MONTREAL -- The Quebec government is asking school boards, daycares and health networks to stop using a type of mask that Health Canada warned can be toxic to the lungs.

People have even been asked to "immediately store the boxes of masks in a secure and isolated location" after the alarming warning.

The grey and blue masks are identified by the code SNN200642 and are from the supplier Metallifer, the province said.

According to a statement provided to CTV News, the province distributed 30.6 million SNN200642 masks to networks under the ministry of family, education and higher education.

Since January, the province has distributed 116 million masks to the school network, 4.6 million of which were of the SNN200642 line.

“It is therefore a small portion of the masks distributed to daycare services and schools,” said public health spokesperson Marjorie Larouche.

Montreal transit workers are the latest to learn they were also given the problematic masks, though not by the province -- the city's transit agency says it did its own tendering process.

In a notice Thursday, a Health Canada director wrote of "a potential emerging risk" with face masks coated with nanoform graphene materials.

The agency "identified a potential for early pulmonary toxicity associated with the inhalation of nanoform graphene," it wrote. It considers the risk the masks pose to be "unacceptable."

The notice didn't explain more about exactly what was found, though it added more details in a subsequent statement, saying it reviewed troubling studies on rats.

"Nanoform graphene" refers to the carbon coating on the masks. It's made of graphene, a type of carbon, in its nano form, meaning extremely miniscule particles in a single tight layer.

In a statement, Metallifer said its company does not manufacture the masks, and that when it imported the products from China, they "were fully qualified at the time."

"Since the beginning of the pandemic, Metallifer has used its vast network of suppliers in China to offer its customers quality protective masks that meet current standards," said Metallifer president Michel Filion.

The company immediately suspended all sales and distribution of the masks and is asking customers to secure the remaining inventory.

One Quebec kindergarten teacher said the recall, which school boards acted on Friday, was upsetting, especially after she'd noticed feeling unwell wearing masks lately.

"I just now feel a bit betrayed that something government-mandated was causing harm to us," said the teacher, who didn't want to be identified.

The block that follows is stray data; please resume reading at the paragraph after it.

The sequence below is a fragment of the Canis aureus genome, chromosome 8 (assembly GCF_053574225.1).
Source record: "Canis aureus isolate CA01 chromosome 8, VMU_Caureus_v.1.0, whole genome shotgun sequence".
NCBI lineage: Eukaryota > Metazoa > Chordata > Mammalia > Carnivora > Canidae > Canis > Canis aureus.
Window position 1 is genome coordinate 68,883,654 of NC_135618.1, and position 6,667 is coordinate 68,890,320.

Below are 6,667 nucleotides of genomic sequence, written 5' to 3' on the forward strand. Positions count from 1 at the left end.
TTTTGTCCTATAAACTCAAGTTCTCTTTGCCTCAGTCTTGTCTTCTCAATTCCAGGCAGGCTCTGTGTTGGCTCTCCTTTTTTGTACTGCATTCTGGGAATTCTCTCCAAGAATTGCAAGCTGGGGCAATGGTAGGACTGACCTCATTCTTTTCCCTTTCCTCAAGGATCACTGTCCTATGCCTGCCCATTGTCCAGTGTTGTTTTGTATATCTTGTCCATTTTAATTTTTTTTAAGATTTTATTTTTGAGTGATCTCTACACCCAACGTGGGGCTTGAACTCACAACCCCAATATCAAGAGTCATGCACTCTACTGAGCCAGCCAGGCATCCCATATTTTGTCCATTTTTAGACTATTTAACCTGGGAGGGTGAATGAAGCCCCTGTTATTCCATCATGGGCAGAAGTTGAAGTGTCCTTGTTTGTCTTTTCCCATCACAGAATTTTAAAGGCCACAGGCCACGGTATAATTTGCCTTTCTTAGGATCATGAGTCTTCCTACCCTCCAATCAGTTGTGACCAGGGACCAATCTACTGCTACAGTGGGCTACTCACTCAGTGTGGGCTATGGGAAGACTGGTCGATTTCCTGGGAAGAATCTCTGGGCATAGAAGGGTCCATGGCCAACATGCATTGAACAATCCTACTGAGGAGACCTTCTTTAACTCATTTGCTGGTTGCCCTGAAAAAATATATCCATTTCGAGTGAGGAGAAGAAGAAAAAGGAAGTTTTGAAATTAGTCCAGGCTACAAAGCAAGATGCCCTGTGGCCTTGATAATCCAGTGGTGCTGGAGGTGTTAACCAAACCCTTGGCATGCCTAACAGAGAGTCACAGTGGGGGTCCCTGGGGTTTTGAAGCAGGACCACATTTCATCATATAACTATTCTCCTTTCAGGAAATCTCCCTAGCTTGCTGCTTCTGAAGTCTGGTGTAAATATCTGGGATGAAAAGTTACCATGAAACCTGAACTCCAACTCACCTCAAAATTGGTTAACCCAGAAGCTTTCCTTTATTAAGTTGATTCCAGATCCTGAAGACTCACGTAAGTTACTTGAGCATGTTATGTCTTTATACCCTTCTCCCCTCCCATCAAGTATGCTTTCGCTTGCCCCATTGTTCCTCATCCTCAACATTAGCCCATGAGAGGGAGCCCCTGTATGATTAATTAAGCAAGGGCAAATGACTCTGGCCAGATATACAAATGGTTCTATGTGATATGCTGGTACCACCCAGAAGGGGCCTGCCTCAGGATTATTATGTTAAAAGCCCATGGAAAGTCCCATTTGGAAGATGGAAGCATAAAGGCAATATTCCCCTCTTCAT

She believes those particular masks were introduced around Christmas, she said.

She described the feeling of wearing the masks as like "breathing in cat hair."

Wearing masks every day, "I find myself a bit more tired and have headaches more often, and I have heard this from numerous coworkers," she said.

She said she also noticed they smelled plasticky and would use her own medical masks as often as she could.

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Several parents have told CTV News that the recalled masks had been given to their children.

"It's really concerning to me," said parent Melissa Nieuwenhof. "To this moment, we really don't have any medical information and it really is leaving us uneasy."


The danger was spotted in a preliminary risk assessment, Health Canada said, and there's an absence of "manufacturer's evidence" to prove the masks are safe.

The notice was addressed to all the provinces' health ministries. In turn, Quebec wrote its own advisory to those within its system.

"In addition to ceasing distribution, networks have also been asked to immediately store the boxes of masks in a secure and isolated location," the province wrote.

"However, they have other masks from other suppliers to ensure the continuity of services."

Quebec authorities also said checks are underway with a government procurement office to "trace the establishments that could have received masks containing this particle."

They also said it's a potential risk and that the government is acting proactively to avoid danger.

-- With reporting from CTV News videojournalist Gabrielle Fahmy